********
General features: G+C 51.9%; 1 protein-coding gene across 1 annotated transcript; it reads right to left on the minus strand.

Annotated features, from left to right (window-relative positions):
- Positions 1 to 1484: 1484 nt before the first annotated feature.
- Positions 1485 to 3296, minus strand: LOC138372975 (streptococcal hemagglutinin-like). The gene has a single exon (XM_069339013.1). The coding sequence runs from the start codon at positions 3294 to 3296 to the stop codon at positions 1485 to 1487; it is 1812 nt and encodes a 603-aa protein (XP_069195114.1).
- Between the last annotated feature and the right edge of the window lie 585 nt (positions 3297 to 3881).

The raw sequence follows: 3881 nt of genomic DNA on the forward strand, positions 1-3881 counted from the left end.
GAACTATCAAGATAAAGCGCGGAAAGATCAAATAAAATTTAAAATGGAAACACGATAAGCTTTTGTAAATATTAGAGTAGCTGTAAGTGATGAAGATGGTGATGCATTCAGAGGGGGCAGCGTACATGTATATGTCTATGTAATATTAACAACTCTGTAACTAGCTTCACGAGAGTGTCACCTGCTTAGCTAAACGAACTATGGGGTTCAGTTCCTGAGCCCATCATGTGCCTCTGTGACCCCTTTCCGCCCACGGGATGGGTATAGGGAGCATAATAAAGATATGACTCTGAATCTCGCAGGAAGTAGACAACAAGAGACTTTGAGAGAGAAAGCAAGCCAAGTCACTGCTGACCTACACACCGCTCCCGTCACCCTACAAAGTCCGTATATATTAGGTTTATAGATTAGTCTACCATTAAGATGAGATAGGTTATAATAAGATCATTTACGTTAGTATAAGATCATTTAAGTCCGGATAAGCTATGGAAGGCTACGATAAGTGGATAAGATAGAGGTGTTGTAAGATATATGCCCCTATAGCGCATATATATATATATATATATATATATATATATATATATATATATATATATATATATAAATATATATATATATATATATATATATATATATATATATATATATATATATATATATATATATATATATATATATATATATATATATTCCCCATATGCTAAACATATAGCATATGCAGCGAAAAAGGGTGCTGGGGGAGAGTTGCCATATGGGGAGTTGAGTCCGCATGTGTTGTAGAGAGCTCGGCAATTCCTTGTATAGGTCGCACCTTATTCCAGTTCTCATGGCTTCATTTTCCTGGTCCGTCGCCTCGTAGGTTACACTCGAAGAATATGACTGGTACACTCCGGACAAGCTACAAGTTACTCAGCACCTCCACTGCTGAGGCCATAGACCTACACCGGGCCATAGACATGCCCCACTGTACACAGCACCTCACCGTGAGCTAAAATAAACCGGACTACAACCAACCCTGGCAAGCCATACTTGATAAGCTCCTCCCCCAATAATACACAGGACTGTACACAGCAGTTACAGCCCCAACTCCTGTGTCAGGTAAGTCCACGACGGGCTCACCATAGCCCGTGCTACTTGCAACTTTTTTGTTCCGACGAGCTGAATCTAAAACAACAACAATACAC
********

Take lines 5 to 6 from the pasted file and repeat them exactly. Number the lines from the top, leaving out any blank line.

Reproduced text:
- Between the last annotated feature and the right edge of the window lie 585 nt (positions 3297 to 3881).

The raw sequence follows: 3881 nt of genomic DNA on the forward strand, positions 1-3881 counted from the left end.